Again, behind him, the main lighting aboard the Icarus flickered and died. He noticed it more this time, a product of repetition: he looked toward the hatch, and he felt—
— as though he were watching himself work. He focused on the hatch. His head was full of data, and his fingers moved on the keyboard of the mobile unit. He began to feel—
— not an increase in gravity, not exactly. More as if—
— he set coordinates—
— he were falling into himself. He saw— and he felt his eyes widen in a skull— widen in his skull—
— the sequence begin. Stars rained from above him, and—
— he was inside the bomb housing, this much closer to the sun. He looked ahead, down the catwalk, and he saw—
— himself, setting coordinates, as he himself—
— felt himself falling into himself as he entered the final coordinates as he started the countdown as he saw the numbers on the display running down x minutes to ignition and deployment x minutes to detonation as he—
— saw, no widening of eyes but in wonder, stars high above, one and two and three of them, slowly raining from the distant dark ceiling as he—
— watched himself watching himself stand and turn—
— turn to the hatch back to the Icarus, but it had to be all of him or none, and one of him thought—
— stay. As he saw himself as he'd been twenty minutes ago or fifteen or ten, coming through the hatch, coming closer, as he saw himself setting up the mobile unit, saw himself setting—
— coordinates in a raining of stars. Whitby came through the hatch, the passage behind her dark, one of her only, and her shirt and arms and face were red with—
— "Robert, are we good to go?" she asked, and he asked her in return: "Can't you see it?"—
— the stars in a downpour now, and it was so beautiful he couldn't breathe for the beauty of it—
— only he wasn't the one she was asking. She asked him as the stars begin to rain down in ones and twos and threes: "Robert, are we good to go?"— and he could—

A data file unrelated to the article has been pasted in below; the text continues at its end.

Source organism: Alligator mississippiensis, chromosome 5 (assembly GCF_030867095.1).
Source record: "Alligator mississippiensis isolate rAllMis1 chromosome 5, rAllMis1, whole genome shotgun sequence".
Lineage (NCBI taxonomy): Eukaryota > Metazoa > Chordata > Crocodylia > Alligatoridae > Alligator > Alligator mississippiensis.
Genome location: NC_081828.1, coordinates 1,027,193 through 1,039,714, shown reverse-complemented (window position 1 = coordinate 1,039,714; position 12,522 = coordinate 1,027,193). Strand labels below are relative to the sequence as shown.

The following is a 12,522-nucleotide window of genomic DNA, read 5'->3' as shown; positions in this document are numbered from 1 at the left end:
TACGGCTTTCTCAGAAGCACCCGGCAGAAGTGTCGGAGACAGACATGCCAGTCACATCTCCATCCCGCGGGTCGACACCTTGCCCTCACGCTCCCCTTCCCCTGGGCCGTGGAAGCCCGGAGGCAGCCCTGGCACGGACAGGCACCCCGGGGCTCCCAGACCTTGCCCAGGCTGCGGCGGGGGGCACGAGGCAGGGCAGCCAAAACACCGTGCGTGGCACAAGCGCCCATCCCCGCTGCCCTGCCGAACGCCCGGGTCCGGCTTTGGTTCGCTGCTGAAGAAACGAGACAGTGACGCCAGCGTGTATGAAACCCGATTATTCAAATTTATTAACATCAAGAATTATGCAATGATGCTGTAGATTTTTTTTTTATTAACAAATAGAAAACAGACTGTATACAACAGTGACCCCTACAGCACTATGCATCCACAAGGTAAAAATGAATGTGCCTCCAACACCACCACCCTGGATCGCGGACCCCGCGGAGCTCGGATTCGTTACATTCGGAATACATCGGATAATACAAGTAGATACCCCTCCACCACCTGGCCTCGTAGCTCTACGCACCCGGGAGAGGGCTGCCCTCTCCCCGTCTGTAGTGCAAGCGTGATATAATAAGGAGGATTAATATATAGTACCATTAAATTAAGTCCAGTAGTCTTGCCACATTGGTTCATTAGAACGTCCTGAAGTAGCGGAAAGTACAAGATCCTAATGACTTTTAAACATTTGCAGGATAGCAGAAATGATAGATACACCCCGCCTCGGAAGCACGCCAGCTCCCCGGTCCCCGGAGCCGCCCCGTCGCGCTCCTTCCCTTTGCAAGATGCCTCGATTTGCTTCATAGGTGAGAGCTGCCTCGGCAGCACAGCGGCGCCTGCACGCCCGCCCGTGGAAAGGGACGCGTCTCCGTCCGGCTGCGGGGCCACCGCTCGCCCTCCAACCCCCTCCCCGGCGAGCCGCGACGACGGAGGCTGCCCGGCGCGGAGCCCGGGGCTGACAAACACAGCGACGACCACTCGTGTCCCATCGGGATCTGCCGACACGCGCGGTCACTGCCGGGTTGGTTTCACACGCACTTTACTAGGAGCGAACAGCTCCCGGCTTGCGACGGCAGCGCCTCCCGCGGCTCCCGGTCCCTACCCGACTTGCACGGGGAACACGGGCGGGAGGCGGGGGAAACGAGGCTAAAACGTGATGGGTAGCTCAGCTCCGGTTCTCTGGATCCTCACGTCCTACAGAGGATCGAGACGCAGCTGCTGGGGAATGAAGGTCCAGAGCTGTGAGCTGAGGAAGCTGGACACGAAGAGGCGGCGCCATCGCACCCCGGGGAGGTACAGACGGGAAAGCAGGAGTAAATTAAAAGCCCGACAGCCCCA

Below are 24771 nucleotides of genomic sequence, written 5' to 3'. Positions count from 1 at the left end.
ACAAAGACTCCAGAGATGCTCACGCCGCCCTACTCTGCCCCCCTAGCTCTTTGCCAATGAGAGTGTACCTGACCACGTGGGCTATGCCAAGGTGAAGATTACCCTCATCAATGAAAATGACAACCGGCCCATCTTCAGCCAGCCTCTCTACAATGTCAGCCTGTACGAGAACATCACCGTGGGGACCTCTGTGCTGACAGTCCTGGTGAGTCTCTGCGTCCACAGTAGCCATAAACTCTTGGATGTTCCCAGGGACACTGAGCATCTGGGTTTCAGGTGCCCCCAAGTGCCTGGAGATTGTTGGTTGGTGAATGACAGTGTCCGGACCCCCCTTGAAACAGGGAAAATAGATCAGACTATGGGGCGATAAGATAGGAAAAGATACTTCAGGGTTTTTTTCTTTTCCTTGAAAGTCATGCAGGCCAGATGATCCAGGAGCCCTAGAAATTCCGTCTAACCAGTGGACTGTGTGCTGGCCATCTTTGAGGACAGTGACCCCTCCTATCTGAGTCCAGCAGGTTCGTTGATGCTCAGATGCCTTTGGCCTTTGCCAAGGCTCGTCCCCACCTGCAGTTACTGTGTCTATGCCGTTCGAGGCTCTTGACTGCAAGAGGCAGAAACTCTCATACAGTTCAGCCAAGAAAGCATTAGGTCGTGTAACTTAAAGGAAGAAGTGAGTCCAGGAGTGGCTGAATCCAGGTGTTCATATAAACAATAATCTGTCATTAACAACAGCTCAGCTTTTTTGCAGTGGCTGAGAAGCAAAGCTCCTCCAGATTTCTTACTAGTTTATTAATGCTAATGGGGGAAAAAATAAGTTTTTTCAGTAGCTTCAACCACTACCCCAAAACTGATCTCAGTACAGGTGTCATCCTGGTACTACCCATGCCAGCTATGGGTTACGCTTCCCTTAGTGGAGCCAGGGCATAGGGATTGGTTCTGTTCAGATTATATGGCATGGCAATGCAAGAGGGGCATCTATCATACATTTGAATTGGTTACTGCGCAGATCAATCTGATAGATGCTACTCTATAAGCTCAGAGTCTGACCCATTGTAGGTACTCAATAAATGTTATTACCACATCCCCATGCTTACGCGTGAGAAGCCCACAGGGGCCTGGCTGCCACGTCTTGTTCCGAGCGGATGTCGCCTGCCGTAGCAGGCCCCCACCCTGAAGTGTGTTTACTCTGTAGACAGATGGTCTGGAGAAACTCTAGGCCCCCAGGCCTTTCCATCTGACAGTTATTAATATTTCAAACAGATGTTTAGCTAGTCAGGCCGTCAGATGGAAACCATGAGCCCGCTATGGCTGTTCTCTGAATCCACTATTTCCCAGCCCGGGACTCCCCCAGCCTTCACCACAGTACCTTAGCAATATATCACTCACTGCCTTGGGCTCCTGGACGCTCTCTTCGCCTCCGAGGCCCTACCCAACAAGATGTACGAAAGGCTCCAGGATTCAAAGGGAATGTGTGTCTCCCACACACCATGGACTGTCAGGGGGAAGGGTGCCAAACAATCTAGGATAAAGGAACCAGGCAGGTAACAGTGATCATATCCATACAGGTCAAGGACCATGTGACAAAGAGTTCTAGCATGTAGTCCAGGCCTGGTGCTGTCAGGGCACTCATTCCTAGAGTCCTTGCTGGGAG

— smell the blood on her as he saw himself those feet away—
— in a downpour of stars, smiling—
— and he said to the woman in blood—
— she had him by the arm, her grip hard enough to hurt him—
— to anchor him, this one him—
— who said, "Yes," and came away with her as she pulled him hard down the catwalk, through the hatch—
— this much closer to the sun. She didn't go back for the others— it was as though she didn't see them— him— and the last thing he saw behind himself, this one self, through the gangway separating the bomb housing from the ship, before the hatch closed and sealed and the red-covered woman dragged him into a panting desperate run, was—
— Robert Capa, standing in a downpour of stars.
Mace met them in the final meters, as Whitby and Capa emerged from the darkness and smoke. While the temperature in the pod was stable, implying that the flight deck had been successfully sealed unto itself, the passage to Comms was starting to heat up; likely the fire from the mainframe had managed to move inside the ship's bulkheads. An understatement, certainly: they had to leave.
He ran out into the corridor and caught Capa's free arm while Whitby dragged Capa by the other. At a glance, Capa was unhurt, but he seemed blank-eyed and stunned.
"What happened to him?" Mace asked.
"I don't know," Whitby panted hoarsely. "Countdown's running. Close the hatch." She released Capa, who slumped to the deck when Mace released him, too, and stumbled for the pilot's seat as Mace hauled at the heavy emergency door that would now be their outer airlock hatch; he had it halfway closed when he heard something—